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What is shared house ownership?

Posted by Dave Williams on March 31, 2017
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There are a lot of obstacles when it comes to home ownership, especially for first time buyers. One major hurdle is getting the money together for a full deposit; but a new scheme was introduced last year under the Help to Buy initiative that let buyers purchase a percentage of a house, instead of the whole thing: it’s called shared house ownership. But how does it work?

The Principle: spend less, buy less

The general idea for the shared house ownership scheme is simple: buyers have to find, for example, 75% of a deposit for a house (this can vary between 25-75% home ownership for buyers). But they also only own that 75%, meaning there’s less upfront cost and less mortgage to pay. What about the person who owns the other 25%? Usually that will be a housing association – the body you’re buying the house from in the first place.

It’s not a total escape from renting

Let’s continue with the example above. While you’ll have to take out a mortgage on that 75% of the house you’re buying, you’ll have to pay rent on whatever percentage of the house you don’t own. All related fees – Stamp Duty, legal fees, and surveys – must be paid by the buyer. Shared ownership properties are usually leaseholds – so be prepared for yearly charges to maintain common areas, gardens and surrounding grounds.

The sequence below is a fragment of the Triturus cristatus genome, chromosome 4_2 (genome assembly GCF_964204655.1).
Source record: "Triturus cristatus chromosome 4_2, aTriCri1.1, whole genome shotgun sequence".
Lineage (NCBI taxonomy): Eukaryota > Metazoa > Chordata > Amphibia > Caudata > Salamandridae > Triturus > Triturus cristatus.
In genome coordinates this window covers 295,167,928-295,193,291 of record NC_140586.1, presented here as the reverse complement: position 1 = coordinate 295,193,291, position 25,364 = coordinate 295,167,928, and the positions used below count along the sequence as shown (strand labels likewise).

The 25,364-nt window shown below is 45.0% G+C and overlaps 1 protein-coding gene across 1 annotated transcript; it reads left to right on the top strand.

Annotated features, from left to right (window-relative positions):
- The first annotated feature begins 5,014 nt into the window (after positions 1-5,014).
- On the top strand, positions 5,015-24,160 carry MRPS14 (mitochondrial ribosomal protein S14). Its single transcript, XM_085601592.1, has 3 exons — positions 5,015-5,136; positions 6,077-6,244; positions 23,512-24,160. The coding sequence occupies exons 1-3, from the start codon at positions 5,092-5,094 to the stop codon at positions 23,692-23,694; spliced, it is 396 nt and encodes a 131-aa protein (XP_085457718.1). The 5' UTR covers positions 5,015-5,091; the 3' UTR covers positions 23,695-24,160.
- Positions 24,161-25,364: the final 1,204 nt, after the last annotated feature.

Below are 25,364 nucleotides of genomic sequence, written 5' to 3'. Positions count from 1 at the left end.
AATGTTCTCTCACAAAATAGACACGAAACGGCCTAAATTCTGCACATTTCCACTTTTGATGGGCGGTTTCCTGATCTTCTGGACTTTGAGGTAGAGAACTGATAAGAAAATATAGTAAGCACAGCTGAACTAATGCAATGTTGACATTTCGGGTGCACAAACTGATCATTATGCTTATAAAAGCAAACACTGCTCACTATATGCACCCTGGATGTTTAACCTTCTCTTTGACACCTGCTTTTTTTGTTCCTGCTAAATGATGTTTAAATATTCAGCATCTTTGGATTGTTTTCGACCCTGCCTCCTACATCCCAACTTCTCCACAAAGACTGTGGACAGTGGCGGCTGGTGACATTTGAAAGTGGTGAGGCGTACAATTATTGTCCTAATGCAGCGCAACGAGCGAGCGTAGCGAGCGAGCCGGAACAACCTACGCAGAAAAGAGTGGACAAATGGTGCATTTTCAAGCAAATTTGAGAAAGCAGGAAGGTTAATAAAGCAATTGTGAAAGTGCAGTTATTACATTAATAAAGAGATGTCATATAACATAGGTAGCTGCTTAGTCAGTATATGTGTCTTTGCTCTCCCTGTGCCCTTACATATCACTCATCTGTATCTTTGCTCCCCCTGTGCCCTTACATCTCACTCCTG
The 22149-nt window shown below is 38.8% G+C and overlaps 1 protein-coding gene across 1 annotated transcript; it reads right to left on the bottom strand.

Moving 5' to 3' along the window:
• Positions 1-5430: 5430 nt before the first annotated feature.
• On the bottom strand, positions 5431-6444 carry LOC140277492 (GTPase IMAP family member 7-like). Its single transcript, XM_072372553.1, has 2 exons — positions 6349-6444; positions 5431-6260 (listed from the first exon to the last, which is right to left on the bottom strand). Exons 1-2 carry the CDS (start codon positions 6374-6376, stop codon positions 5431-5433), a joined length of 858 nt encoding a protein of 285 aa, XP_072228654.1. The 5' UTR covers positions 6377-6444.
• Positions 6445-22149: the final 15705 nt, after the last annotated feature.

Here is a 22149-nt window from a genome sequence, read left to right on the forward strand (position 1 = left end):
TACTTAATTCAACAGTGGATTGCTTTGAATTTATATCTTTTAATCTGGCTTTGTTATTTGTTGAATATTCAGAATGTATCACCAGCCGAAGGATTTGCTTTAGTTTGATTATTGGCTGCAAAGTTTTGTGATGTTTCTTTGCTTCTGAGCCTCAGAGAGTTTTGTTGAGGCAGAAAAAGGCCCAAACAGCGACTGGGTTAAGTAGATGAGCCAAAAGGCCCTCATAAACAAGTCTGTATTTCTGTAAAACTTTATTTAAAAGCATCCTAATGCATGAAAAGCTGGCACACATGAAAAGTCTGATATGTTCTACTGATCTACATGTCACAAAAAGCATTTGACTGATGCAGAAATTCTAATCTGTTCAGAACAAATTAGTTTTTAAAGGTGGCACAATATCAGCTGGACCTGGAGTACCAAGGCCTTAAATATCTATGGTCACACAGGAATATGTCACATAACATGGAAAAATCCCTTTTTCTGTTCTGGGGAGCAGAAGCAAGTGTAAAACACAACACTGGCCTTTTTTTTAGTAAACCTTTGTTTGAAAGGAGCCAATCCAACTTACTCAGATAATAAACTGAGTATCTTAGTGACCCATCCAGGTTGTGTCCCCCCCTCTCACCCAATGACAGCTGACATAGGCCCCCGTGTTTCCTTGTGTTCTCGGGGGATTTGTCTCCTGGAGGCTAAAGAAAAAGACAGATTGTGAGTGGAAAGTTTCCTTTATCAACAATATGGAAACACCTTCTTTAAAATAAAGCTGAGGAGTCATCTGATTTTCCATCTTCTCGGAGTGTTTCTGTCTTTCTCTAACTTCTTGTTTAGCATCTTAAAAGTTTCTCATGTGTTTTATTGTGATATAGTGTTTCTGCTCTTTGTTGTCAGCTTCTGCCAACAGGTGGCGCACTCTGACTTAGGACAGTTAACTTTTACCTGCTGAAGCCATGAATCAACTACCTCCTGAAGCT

You’re not stuck with your original stake – you can buy more

This is called ‘staircasing’. Not a particularly luxurious term, but what it means is you can purchase more of your house back from the housing association until you own it outright. The cost of this really depends on when you’re buying. So if house prices have gone up, you’re buying at an expensive time, if they’ve gone down, the price of shares will be cheaper.

Be warned though – every time you want to buy a greater stake of your house, the housing association will value the house and you’ll be charged at their valued rate. Of course, more home ownership means that you pay less in rent, and the mortgage will be incrementally more expensive – but not as much as renting!

Selling is simple – but comes with a catch

Selling a shared ownership property is a little different than selling a property you own yourself – the housing association that owns a stake in the property has the right to find a buyer, and it will be listed as a “Shared Ownership resale property”.

What if you own 100% of the property? You’re in charge of submitting it to estate agents and make it ‘sale ready’. However, there’s a little hitch potential buyers should be aware of: for 21 years from the date the home became 100% yours, the housing association has ‘first refusal’, otherwise known as the right to buy the property back off of you.

There’s nothing to be afraid of when it comes to buying a shared ownership property. At iSell, we’re ready to guide you through all parts of the buying process. Our team is on hand to answer any queries or worries you have about buying and selling property. Drop us a line and throw a few questions our way!

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